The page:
Lamproite (a source rock for diamonds)

Collection Highlights | Updated 3 years ago

A large slab of a rock ore of diamonds
Lamproite (a common source rock for diamonds)
Image copyright of WA Museum

In Western Australia diamonds are produced from mines at Argyle in the east Kimberley and Ellendale in the west Kimberley.

Diamonds are made of carbon and crystallise naturally under the immense pressure found deep below the Earth’s surface, more than 150 km down.

A special mechanism is required to rapidly transport diamonds from their source rocks in the Earth's mantle to the surface without allowing them to transform to the most common low-pressure form of carbon, graphite.

This transport mechanism is provided by some unusual volcanic rocks called kimberlite and lamproite, both of which are rocks rich in potassium and magnesium, and poor in silica.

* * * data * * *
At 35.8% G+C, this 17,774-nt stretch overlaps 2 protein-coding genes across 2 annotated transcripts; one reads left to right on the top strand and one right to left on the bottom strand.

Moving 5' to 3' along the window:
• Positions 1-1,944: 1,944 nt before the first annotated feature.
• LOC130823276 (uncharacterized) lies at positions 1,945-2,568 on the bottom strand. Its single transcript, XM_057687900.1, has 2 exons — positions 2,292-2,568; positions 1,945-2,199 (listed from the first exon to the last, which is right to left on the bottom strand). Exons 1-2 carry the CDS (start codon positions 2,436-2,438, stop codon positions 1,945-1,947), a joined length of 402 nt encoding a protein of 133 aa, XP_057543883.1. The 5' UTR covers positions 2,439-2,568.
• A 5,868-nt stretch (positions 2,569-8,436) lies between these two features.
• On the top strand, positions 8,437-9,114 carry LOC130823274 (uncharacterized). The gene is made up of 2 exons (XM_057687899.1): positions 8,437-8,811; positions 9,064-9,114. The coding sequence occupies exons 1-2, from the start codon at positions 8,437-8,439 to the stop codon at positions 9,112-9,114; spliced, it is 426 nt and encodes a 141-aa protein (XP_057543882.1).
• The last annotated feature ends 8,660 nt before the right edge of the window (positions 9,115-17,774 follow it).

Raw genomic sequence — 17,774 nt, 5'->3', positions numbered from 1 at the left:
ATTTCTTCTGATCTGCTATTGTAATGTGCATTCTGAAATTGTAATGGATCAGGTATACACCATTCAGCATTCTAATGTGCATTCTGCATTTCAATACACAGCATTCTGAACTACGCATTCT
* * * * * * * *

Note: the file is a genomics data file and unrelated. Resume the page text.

Kimberlite and lamproite are two of the deepest-sourced volcanic rocks that occur at the Earth’s surface. Each may have the opportunity to sample diamond-bearing mantle rocks during their ascent to the surface.

Both kimberlites and some lamproites may contain large volumes of rounded olivine crystals (macrocrysts) that originated from the upper mantle underlying the Earth's crust. Rocks containing high volumes of these olivine crystals are often the most rich in diamonds. In the Kimberley region of Western Australia, only the lamproites containing high volumes of olivine crystals have proved to contain economic quantities of diamond.

Kimberlites and lamproites have different chemical compositions and contain different assemblages of minerals. These differences are probably related to variations in their depth of origin, as well as the degree of melting and the composition of the rocks that melted to produce them.
 

Rock Collection